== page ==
- Scientist: "Pandora's Promise" offers "half-truths" promoting integral fast reactors
- Government: IFRs cut "barriers to theft, misuse" of plutonium, which is used for weapons
- Film falsely says IFRs can't melt down, says Edwin Lyman of the Union of Concerned Scientists
In his zeal to promote nuclear power, filmmaker Robert Stone inserted numerous half-truths and less-than-half-truths in his new documentary "Pandora's Promise," which CNN is airing on November 7. One of Stone's more misleading allegations was that scientists at a U.S. research facility, the Argonne National Laboratory, were on the verge of developing a breakthrough technology that could solve nuclear power's numerous problems when the Clinton administration and its allies in Congress shut the program in 1994 for purely political reasons.
Like the story of Pandora itself, the tale of the integral fast reactor (IFR) -- or at least the version presented in the movie -- is more myth than reality. In the final assessment, the concept's drawbacks greatly outweighed its advantages. The government had sound reasons to stanch the flow of taxpayer dollars to a costly, flawed project that also was undermining U.S. efforts to reduce the risks of nuclear terrorism and proliferation around the world.
In the film, scientists who worked on the IFR program unsurprisingly sing its praises. For example, Charles Till, a former program manager, claimed that the reactor "can't melt down" and would therefore be immune to the type of catastrophes that occurred at Three Mile Island in 1979 and Fukushima in 2011.
Others told Stone that the reactor, by "recycling" its own used, or "spent," fuel, would conserve uranium resources and produce much less nuclear waste than conventional reactors. But the reactor's advocates didn't tell the whole story, and Stone did not include anyone in the film who could have provided a more balanced and realistic assessment.
What did "Pandora's Promise" leave out? First, it does not clearly explain what a "fast reactor" is and how it differs from the water-cooled reactors in use today. Most operating reactors use a type of fuel called "low-enriched" uranium, which cannot be used directly to make a nuclear weapon and poses a low security risk. The spent fuel from these water-cooled reactors contains weapon-usable plutonium as a byproduct, but it is very hard to make into a bomb because it is mixed with uranium and highly radioactive fission products.
Fast reactors, on the other hand, are far more dangerous because they typically require fuels made from plutonium or "highly enriched" uranium that can be used to make nuclear weapons.
In fact, fast reactors can be operated as "breeders" that produce more plutonium than they consume. To produce the large quantities of plutonium needed to fuel fast reactors, spent fuel from conventional reactors has to be reprocessed -- chemically processed to separate plutonium from the other constituents. Facilities that produce plutonium fuel must have strong protections against diversion and theft. All too often, however, security at such facilities is inadequate.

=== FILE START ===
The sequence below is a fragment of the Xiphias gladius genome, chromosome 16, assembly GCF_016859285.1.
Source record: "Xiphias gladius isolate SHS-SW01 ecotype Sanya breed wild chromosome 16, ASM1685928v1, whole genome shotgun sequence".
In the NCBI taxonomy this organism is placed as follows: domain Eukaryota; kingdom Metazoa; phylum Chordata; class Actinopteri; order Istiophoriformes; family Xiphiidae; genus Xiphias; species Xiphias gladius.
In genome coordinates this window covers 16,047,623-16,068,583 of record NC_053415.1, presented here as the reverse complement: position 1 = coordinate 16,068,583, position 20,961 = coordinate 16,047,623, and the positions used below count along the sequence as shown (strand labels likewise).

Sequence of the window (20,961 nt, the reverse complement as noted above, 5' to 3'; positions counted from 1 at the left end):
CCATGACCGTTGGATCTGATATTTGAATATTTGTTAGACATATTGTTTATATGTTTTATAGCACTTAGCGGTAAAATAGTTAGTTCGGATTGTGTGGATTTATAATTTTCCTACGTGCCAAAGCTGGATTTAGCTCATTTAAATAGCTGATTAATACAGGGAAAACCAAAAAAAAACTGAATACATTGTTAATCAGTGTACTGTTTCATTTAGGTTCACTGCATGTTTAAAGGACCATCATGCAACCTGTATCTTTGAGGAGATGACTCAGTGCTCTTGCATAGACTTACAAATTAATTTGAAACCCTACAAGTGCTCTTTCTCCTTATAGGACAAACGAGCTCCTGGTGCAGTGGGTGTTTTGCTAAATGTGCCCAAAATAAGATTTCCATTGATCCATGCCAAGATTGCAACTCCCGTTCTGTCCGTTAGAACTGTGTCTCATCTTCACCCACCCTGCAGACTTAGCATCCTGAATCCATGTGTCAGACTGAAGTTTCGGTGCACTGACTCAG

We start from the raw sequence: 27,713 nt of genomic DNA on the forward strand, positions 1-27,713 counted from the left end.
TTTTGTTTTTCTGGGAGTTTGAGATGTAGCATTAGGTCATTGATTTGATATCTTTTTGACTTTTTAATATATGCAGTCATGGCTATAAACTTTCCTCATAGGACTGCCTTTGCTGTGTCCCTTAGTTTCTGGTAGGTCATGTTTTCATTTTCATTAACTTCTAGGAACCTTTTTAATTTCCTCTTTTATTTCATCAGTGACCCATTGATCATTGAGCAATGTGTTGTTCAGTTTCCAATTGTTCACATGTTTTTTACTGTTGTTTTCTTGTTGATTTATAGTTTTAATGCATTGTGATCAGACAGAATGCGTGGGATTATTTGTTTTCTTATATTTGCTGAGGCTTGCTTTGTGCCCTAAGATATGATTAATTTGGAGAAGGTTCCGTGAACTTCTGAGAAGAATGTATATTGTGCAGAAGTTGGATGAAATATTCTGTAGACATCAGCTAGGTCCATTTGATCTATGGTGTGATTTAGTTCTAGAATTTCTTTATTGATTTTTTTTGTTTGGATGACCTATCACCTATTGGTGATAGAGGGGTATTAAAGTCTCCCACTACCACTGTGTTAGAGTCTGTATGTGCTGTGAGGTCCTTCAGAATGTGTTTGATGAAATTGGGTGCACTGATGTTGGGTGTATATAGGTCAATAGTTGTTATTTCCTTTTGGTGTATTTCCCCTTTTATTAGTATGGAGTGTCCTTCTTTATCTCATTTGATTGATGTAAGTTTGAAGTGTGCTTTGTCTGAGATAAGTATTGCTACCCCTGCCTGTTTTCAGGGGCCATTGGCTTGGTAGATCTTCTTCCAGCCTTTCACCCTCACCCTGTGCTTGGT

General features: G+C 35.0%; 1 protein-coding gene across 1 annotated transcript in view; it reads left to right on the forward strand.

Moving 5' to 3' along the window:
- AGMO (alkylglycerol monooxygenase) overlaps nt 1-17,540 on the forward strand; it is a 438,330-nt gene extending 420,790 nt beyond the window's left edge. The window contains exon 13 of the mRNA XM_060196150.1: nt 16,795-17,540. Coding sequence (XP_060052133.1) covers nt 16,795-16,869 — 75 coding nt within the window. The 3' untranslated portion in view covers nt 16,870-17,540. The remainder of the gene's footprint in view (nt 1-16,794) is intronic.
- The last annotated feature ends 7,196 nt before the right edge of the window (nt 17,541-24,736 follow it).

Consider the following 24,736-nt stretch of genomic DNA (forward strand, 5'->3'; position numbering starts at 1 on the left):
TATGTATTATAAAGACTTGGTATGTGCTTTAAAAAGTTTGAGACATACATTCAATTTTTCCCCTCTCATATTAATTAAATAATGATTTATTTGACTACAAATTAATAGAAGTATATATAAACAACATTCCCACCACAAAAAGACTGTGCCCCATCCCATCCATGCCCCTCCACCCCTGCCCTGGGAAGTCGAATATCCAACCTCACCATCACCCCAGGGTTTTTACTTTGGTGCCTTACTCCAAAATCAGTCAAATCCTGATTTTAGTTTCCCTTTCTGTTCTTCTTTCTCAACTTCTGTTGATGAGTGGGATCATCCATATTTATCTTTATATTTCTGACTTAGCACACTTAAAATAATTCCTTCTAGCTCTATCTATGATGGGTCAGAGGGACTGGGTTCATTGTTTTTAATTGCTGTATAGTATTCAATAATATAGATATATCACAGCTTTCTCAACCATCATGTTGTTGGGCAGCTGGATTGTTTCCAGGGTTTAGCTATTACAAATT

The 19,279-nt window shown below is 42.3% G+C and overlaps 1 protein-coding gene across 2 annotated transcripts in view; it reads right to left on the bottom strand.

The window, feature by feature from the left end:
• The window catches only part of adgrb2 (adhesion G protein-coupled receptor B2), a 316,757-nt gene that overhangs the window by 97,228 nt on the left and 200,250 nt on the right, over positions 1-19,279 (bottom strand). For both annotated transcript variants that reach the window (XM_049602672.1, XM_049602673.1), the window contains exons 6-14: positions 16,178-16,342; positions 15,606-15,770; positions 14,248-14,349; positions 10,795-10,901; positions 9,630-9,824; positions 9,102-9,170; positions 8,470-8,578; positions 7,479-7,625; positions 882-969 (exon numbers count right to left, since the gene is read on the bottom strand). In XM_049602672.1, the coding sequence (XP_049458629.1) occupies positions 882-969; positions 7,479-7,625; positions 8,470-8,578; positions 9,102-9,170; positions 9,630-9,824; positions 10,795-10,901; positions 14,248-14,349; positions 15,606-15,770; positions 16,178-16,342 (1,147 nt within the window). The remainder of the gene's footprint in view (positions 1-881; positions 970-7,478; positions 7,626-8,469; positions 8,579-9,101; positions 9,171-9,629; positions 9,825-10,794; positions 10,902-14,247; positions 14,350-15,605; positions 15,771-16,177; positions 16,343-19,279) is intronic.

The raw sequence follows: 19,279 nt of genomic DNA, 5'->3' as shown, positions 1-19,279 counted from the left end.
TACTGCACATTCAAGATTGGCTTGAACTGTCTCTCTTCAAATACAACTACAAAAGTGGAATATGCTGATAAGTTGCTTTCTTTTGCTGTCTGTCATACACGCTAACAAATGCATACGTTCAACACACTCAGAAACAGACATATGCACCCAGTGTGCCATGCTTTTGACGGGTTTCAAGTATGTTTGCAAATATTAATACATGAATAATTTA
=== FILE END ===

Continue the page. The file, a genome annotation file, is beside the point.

In the IFR concept, which was never actually realized in practice, reactor-spent fuel would be reprocessed using a technology called pyroprocessing, and the extracted plutonium would be fabricated into new fuel. IFR advocates have long asserted that pyroprocessing is not a proliferation risk because the plutonium it separates is not completely purified.
But a 2008 U.S. Department of Energy review -- which confirmed many previous studies -- concluded that pyroprocessing and similar technologies would "greatly reduce barriers to theft, misuse or further processing, even without separation of pure plutonium."
Other Department of Energy studies showed that pyroprocessing, by generating large quantities of low-level nuclear waste and contaminated uranium, greatly increases the volume of nuclear waste requiring disposal, contradicting "Pandora's Promise's" claim it would reduce the amount of waste.
And what about Till's claim that the IFR can't melt down? It's false.
"Pandora's Promise" referenced two successful safety tests conducted in 1986 at a small demonstration fast reactor in Idaho called the Experimental Breeder Reactor-II (EBR-II). But EBR-II operators scripted these tests to ensure the desired outcome, a luxury not available in the real world. Meanwhile, the EBR-II's predecessor, the EBR-I, had a partial fuel meltdown in 1955, and a similar reactor, Fermi 1 near Detroit, had a partial fuel meltdown in 1966.
Moreover, fast reactors have inherent instabilities that make them far more dangerous than light-water reactors under certain accident conditions, conditions that were studiously avoided in the 1986 dog-and-pony show at EBR-II.
Perhaps the biggest myth in the film is the notion that all U.S. research on fast reactors was terminated.
In fact, the IFR program's demise was a shutdown in name only. The Department of Energy has continued to fund research and development on fast reactor technology to the tune of tens of millions to hundreds of millions of dollars a year. The IFR Fuel Reprocessing Facility in Idaho shown in the film -- in reality, a plant called the Fuel Conditioning Facility -- has been operating for decades, essentially as a jobs program, to reprocess spent fuel from the now-defunct EBR-II, despite the system's serious problems. In 2000, the Department of Energy promised that all the fuel would be processed by around 2007. Three years later, it delayed the projected completion date to 2030.
Till's assertion in "Pandora's Promise" that "we know how to do these things" does not square with the difficulties the Department of Energy has encountered in trying to operate this troubled plant.
But if CNN viewers are persuaded by the "Pandora's Promise" IFR sales pitch and think the federal government should throw even more good taxpayer money after bad, I have two words of advice: Caveat emptor.